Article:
Power Players

I woke up at 5 am and walked 5.3 miles to work like Jack Dorsey for a week—and I'll never do it again

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What it's like to walk 5 miles to work like CEO Jack Dorsey

Twitter and Square CEO Jack Dorsey walks 75 minutes and 5.3 miles to work every morning.

Taking time out of his morning to commute by foot is the most worthwhile investment he's ever made, Dorsey told author Tim Ferriss for his book "Tools of Titans. " During the five-mile trek, the self-made billionaire unplugs. He doesn't email or text. He uses the time to listen to music and audiobooks, or simply to think and draw inspiration from the streets of San Francisco.

I decided to spend a week replicating Dorsey's morning routine, which includes waking up at 5 a.m. to meditate and work out, in addition to the 5.3 mile walk.

I learned after the experiment that he prepares for the early alarm by getting nine hours of sleep. He tweeted, in response to my challenge: "Most important thing in these routines is to constantly experiment to see what's right for you. Oh, and sleep! I try to get 9 hours."

My apartment in Manhattan is 4.7 miles from my office, which is pretty comparable to Dorsey's distance, but I tacked on an extra 10 blocks (about 0.5 miles) to make my morning walk as similar as possible to his. The biggest difference between our commutes is our location: He's in the Bay Area, while I'm in New York City. If he has the advantage of a more mild climate, I have the advantage of terrain: There are no hills to climb in NYC.

Most mornings, I was up at 5 a.m. to exercise or meditate, out the door by 7:15 a.m. and in the office by 8:45 a.m.

Five days of rising and commuting like Dorsey was plenty for me. Here's why I won't be adopting his full morning routine anytime soon.

Most days, I hit a wall around 3 p.m.

Waking up at 5 a.m. on a daily basis and schlepping five miles to work is exhausting, and that really hit me most afternoons.

My solution was to front-load my mornings, so I made sure to finish the most mentally demanding tasks early in the day and save the more menial items for the late afternoon. By Tuesday afternoon, I was already counting down the days to the weekend, not because I desperate for time off from work but because I was desperate to sleep in.

A particularly hard morning

An active commute requires a lot of logistics

If you're going to walk, bike or run to work, you have to plan ahead, and I wasn't always prepared. On Monday morning, for example, my phone died 20 minutes into my commute, meaning I couldn't listen to podcasts or music. I had to spend a full hour with no company but my thoughts.

Besides making sure my phone was fully charged, I also had to download podcasts ahead of time to save data and pack a light backpack that would be easy to carry. That meant no room for heavy Tupperware, extra books or my laptop.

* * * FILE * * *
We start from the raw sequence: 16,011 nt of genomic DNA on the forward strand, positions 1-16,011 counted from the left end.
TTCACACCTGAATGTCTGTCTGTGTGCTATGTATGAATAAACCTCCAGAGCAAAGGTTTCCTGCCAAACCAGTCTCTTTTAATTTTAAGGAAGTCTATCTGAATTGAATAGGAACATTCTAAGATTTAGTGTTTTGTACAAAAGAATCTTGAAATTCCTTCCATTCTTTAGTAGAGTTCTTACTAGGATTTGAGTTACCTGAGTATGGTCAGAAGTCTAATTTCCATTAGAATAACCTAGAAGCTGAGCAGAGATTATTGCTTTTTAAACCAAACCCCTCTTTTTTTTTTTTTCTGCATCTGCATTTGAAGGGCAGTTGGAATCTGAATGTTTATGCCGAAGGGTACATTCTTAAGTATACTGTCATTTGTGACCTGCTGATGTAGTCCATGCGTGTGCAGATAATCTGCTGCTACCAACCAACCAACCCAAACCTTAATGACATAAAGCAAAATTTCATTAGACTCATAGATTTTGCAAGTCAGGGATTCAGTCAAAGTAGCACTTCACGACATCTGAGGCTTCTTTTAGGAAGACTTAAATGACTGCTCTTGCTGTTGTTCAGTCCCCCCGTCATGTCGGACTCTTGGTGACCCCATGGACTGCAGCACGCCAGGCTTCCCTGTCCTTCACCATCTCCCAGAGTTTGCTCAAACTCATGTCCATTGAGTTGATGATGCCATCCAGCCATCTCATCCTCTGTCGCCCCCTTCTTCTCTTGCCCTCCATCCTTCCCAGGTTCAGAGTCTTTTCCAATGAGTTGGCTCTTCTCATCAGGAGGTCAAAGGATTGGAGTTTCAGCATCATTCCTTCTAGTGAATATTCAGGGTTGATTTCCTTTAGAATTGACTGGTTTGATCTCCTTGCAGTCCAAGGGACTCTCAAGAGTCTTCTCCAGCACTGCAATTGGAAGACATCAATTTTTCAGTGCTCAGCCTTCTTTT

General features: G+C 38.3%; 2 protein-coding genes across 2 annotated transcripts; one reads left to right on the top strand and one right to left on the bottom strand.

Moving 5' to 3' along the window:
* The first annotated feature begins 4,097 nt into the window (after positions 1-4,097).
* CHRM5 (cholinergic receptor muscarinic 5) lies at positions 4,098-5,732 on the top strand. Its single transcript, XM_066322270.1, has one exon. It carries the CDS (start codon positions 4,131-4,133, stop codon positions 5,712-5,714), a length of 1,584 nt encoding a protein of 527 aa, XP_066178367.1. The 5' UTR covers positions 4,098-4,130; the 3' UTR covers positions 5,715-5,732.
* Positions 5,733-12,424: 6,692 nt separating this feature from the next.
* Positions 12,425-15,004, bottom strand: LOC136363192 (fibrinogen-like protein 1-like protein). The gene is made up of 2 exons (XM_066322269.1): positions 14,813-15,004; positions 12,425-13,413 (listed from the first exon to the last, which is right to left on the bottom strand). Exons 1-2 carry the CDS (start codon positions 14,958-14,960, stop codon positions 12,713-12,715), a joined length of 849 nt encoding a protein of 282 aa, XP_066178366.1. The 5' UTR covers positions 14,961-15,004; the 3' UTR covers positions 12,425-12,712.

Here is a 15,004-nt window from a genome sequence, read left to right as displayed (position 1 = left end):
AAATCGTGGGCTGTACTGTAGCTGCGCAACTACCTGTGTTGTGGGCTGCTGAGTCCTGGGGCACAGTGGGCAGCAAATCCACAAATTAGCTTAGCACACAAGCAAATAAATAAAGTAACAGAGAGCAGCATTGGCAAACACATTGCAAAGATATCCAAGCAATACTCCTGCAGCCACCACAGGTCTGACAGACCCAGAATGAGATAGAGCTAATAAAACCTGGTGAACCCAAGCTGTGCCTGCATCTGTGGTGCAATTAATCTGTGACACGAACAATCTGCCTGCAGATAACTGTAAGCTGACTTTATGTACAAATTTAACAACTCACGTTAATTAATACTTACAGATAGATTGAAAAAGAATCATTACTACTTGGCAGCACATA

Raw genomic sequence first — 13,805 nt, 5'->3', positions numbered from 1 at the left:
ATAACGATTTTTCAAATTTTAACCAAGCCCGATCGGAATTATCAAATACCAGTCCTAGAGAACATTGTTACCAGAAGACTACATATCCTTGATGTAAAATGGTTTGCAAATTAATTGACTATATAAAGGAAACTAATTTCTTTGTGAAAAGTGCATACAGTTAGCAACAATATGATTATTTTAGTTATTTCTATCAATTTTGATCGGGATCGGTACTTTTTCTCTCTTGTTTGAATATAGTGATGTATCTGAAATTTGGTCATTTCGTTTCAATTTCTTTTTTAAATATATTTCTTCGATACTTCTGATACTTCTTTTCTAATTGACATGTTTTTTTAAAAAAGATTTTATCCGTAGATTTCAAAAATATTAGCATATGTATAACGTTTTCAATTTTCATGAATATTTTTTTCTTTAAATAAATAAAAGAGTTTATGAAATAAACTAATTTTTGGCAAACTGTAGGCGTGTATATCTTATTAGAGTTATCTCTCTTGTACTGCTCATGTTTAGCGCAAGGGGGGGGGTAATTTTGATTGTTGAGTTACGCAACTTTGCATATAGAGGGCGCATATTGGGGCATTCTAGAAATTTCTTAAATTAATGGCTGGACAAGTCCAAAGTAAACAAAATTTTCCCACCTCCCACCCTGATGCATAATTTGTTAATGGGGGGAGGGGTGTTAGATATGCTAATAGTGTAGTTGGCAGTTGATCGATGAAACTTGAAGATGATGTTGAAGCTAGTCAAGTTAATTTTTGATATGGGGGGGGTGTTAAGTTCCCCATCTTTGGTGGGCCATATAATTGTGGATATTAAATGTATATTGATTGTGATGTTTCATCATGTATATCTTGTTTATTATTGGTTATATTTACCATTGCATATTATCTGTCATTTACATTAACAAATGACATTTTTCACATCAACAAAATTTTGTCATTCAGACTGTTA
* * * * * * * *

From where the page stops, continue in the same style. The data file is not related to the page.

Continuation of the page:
Perhaps most challenging, I had to wear clothes that were appropriate for the weather, for walking and for work. Because temperatures hit 3 degrees that week, I needed to stay warm and comfortable while still looking professional. I ended up wearing a slight variation of the same outfit every day: black jeans and a warm sweater. I didn't mind the redundancy for a week, but I didn't like feeling limited.

And even though I wasn't working up a sweat from the 90-minute trek in the dead of winter, I still felt a bit disheveled by the time I made it to the office.

The author, commuting

Walking was highly inefficient

My on-foot commute took triple the time the subway takes. And while I did my best to make the 90-minute journey a productive one, it still felt like a big time commitment. It was hard to justify, especially considering that I had much more efficient alternatives.

Overall, I felt like my entire morning centered around my commute: It gave me a strict early departure time and dictated things like what I wore and what I could and could not pack in my bag for the day. Again, this wasn't a big deal for one week, but it didn't seem sustainable.

That said, there were aspects of his routine that definitely boosted my productivity and quality of life: I got a lot done before 7 a.m. Besides meditating and exercising, I had time to catch up on email, revisit some work and personal goals and I even did laundry one morning.

And walking was refreshing. New York City, with its jackhammers, sirens and traffic, is a loud and sometimes obnoxious place to live. My early morning walk, which took me along the Hudson River, was a refreshing escape from the racket. It was a time I had to actually listen to podcasts or simply think, which felt like a luxury.

Plus, I got a ton of exercise and saved a few bucks on public transportation.

While I won't be walking 5.3 miles to work ever again, I would walk home from work, when I'm less pressed for time and can go at a more leisurely pace.

As for the 5 a.m. club, I was a big fan of the early mornings, but they took a toll on me. I'll revisit becoming a permanent member when I can consistently get nine hours of sleep like Dorsey does.

Don't miss: Jack Dorsey wakes up at 5 a.m. and walks 5 miles to work—here's what happened when I tried that routine for a week

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